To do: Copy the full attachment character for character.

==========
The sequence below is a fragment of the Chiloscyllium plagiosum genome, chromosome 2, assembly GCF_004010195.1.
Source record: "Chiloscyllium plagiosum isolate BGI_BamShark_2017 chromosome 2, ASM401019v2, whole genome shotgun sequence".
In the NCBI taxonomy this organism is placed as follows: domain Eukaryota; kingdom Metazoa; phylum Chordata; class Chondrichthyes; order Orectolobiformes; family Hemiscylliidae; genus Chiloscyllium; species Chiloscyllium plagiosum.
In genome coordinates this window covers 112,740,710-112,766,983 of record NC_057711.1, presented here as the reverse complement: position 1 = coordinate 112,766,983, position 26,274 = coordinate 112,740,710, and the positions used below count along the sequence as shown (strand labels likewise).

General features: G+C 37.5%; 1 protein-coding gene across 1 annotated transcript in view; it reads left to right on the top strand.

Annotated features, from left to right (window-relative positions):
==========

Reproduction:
The sequence below is a fragment of the Chiloscyllium plagiosum genome, chromosome 2, assembly GCF_004010195.1.
Source record: "Chiloscyllium plagiosum isolate BGI_BamShark_2017 chromosome 2, ASM401019v2, whole genome shotgun sequence".
In the NCBI taxonomy this organism is placed as follows: domain Eukaryota; kingdom Metazoa; phylum Chordata; class Chondrichthyes; order Orectolobiformes; family Hemiscylliidae; genus Chiloscyllium; species Chiloscyllium plagiosum.
In genome coordinates this window covers 112,740,710-112,766,983 of record NC_057711.1, presented here as the reverse complement: position 1 = coordinate 112,766,983, position 26,274 = coordinate 112,740,710, and the positions used below count along the sequence as shown (strand labels likewise).

General features: G+C 37.5%; 1 protein-coding gene across 1 annotated transcript in view; it reads left to right on the top strand.

Annotated features, from left to right (window-relative positions):